Key components of external facilitation in an acute stroke quality improvement collaborative in the Veterans Health Administration

Balmatee Bidassie, Linda Williams, Heather Woodward-Hagg, Marianne Matthias, Teresa Damush

Research output: Contribution to journalArticle

14 Citations (Scopus)

Abstract

Background: Facilitation is a key component for successful implementation in several implementation frameworks; however, there is a paucity of research specifying this component. As part of a stroke quality improvement intervention in the Veterans Health Administration (VHA), facilitation plus data feedback was compared to data feedback alone in 11 VA medical facilities. The objective of this study was to elucidate upon the facilitation components of the stroke quality improvement. Methods: We conducted a secondary evaluation of external facilitation using semi-structured interviews. Five facilitators and two program directors were interviewed. Qualitative analysis was performed on transcribed interviews to gain an understanding of the role and activities of external facilitators during the on-site and telephone facilitation. Quantitative frequencies were calculated from the self-reported time spent in facilitation tasks by facilitators. Results: The external facilitators saw their role as empowering the clinical teams to take ownership of the process changes at the clinical sites to improve their performance quality. To fulfill this role, they reported engaging in a number of core tasks during telephone and on-site visits including: assessing the context in which the teams were currently operating, guiding the clinical teams through their planned changes and use of process improvement tools, identifying resources and making referrals, holding teams accountable for plan implementation with on-site visits, and providing support and encouragement to the teams. Time spent in facilitation activities changed across time from guiding change (early) to supporting efforts made by the clinical teams (later). Facilitation activity transitioned to more monitoring, problem solving, and intentional work to hand over the clinical improvement process to the site teams with the coach's role being increasingly that of a more distant consultant. Overall, this study demonstrated that external facilitation is not an event but rather a process where relationships and responsibilities evolve over time. Conclusions: This study shows that external facilitation involves core elements related to communication, relationship building, methods training, monitoring performance over time, and facilitating team-based problem solving. Importantly, this work demonstrates the fluid nature of external facilitation over time, as teams learn, grow, change, and experience changing contexts.

Original languageEnglish
Article number69
JournalImplementation Science
Volume10
Issue number1
DOIs
StatePublished - May 14 2015

Fingerprint

Veterans Health
United States Department of Veterans Affairs
Quality Improvement
Stroke
Telephone
Interviews
Ownership
Consultants
Referral and Consultation
Hand
Communication
Research

Keywords

  • Collaborative
  • External facilitation
  • Implementation science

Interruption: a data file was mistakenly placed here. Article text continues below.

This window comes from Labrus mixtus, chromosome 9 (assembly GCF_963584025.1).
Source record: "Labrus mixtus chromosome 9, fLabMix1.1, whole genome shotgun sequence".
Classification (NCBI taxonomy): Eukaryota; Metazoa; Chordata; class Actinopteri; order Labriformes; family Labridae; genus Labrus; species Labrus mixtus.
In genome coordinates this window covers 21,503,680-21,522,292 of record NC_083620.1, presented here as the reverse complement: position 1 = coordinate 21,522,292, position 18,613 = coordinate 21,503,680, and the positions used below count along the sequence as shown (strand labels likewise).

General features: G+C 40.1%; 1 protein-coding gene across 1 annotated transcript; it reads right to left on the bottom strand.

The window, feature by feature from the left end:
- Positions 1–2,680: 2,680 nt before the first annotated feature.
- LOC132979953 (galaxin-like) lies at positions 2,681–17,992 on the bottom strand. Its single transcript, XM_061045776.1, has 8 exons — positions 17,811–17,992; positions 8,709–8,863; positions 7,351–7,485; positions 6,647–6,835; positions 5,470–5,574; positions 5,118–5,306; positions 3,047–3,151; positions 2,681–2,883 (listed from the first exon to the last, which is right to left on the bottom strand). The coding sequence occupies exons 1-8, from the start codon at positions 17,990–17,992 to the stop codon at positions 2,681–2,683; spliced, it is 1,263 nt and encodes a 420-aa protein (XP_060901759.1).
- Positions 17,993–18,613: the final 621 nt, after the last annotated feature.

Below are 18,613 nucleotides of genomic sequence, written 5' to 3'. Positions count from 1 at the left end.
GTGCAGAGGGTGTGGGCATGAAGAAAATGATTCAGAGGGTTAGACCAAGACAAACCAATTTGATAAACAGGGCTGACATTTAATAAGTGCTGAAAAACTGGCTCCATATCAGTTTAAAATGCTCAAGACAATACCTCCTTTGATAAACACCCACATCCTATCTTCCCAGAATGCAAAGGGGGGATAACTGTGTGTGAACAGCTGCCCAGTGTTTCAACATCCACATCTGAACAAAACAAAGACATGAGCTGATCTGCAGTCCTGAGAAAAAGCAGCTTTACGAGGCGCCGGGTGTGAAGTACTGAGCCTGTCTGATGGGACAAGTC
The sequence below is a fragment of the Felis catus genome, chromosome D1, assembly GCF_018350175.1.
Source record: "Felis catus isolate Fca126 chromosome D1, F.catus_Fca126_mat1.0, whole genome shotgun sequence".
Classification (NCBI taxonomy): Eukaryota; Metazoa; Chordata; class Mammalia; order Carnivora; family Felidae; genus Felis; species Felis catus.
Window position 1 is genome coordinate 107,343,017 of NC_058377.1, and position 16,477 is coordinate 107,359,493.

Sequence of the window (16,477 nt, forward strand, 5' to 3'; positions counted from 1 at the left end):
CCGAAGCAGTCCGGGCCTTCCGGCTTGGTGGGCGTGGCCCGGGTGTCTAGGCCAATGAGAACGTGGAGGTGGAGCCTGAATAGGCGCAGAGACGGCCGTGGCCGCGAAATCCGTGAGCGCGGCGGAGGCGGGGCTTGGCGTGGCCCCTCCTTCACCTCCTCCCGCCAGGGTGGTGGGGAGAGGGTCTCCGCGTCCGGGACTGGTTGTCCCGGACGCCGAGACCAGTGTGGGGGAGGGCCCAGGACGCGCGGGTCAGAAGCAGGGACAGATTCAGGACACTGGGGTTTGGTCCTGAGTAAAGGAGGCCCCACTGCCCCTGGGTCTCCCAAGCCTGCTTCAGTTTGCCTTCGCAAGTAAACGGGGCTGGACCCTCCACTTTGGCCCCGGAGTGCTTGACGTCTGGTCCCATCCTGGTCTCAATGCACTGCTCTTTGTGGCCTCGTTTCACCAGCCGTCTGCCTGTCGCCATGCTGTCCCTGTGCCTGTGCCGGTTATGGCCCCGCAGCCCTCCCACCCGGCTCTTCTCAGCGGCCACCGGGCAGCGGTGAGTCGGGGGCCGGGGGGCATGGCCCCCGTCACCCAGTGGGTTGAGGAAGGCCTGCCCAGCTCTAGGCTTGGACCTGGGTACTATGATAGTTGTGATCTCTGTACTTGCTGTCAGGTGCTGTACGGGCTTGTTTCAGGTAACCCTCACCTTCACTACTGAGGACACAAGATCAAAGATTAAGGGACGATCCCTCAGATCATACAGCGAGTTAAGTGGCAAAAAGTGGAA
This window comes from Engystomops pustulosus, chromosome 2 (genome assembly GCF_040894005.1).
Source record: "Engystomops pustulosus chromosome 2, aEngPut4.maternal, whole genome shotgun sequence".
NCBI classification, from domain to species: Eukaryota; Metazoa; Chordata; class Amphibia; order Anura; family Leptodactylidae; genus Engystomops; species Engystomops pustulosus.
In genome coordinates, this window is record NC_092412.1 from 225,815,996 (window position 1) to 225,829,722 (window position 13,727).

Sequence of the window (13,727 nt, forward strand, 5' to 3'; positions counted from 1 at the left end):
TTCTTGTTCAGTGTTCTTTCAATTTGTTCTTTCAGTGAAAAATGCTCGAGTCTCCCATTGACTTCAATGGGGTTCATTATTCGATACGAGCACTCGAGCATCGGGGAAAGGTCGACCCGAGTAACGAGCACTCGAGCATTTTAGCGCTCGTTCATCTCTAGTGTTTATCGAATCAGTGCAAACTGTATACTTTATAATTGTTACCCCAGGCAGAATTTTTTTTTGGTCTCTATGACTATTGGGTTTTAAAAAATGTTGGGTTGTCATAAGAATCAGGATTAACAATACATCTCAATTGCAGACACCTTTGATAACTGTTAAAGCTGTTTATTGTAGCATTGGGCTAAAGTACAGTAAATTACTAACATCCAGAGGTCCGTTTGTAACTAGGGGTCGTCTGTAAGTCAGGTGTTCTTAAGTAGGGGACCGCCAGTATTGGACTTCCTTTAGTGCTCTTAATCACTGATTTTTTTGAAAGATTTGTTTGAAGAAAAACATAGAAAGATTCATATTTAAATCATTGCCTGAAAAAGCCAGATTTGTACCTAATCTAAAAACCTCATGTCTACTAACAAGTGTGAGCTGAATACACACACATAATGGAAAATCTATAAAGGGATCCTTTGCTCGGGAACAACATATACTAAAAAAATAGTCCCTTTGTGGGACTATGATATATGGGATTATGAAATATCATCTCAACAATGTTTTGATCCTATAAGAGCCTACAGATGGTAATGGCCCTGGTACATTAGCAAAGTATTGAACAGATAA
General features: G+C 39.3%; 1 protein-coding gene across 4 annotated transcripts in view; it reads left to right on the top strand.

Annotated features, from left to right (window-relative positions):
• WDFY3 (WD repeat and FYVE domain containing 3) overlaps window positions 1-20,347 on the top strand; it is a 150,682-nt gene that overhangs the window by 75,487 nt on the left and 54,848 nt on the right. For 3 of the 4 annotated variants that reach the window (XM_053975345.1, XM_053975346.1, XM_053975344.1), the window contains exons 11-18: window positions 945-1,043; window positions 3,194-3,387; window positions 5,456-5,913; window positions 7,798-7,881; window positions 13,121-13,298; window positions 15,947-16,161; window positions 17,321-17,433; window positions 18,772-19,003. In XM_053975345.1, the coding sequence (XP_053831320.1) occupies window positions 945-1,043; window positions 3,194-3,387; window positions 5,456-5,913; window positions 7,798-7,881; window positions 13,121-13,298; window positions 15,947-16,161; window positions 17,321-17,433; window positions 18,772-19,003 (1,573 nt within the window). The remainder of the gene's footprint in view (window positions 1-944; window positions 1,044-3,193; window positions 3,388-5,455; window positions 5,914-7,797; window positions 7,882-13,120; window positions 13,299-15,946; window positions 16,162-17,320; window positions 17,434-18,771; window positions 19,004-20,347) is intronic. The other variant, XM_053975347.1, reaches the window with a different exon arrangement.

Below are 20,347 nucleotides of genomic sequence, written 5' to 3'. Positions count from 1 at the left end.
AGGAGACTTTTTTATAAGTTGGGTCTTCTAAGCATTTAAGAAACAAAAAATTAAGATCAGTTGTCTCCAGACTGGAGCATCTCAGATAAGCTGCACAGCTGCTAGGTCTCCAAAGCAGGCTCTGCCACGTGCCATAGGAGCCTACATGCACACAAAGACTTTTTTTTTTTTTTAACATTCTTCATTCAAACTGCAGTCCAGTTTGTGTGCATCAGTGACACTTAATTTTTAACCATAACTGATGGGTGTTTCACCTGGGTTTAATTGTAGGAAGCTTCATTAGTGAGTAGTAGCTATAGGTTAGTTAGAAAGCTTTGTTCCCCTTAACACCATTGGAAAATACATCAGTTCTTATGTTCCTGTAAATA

• Stroke quality improvement

ASJC Scopus subject areas

  • Health Policy
  • Medicine(all)
  • Public Health, Environmental and Occupational Health
  • Health Informatics

Cite this

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title = "Key components of external facilitation in an acute stroke quality improvement collaborative in the Veterans Health Administration",
abstract = "Background: Facilitation is a key component for successful implementation in several implementation frameworks; however, there is a paucity of research specifying this component. As part of a stroke quality improvement intervention in the Veterans Health Administration (VHA), facilitation plus data feedback was compared to data feedback alone in 11 VA medical facilities. The objective of this study was to elucidate upon the facilitation components of the stroke quality improvement. Methods: We conducted a secondary evaluation of external facilitation using semi-structured interviews. Five facilitators and two program directors were interviewed. Qualitative analysis was performed on transcribed interviews to gain an understanding of the role and activities of external facilitators during the on-site and telephone facilitation. Quantitative frequencies were calculated from the self-reported time spent in facilitation tasks by facilitators. Results: The external facilitators saw their role as empowering the clinical teams to take ownership of the process changes at the clinical sites to improve their performance quality. To fulfill this role, they reported engaging in a number of core tasks during telephone and on-site visits including: assessing the context in which the teams were currently operating, guiding the clinical teams through their planned changes and use of process improvement tools, identifying resources and making referrals, holding teams accountable for plan implementation with on-site visits, and providing support and encouragement to the teams. Time spent in facilitation activities changed across time from guiding change (early) to supporting efforts made by the clinical teams (later). Facilitation activity transitioned to more monitoring, problem solving, and intentional work to hand over the clinical improvement process to the site teams with the coach's role being increasingly that of a more distant consultant. Overall, this study demonstrated that external facilitation is not an event but rather a process where relationships and responsibilities evolve over time. Conclusions: This study shows that external facilitation involves core elements related to communication, relationship building, methods training, monitoring performance over time, and facilitating team-based problem solving. Importantly, this work demonstrates the fluid nature of external facilitation over time, as teams learn, grow, change, and experience changing contexts.",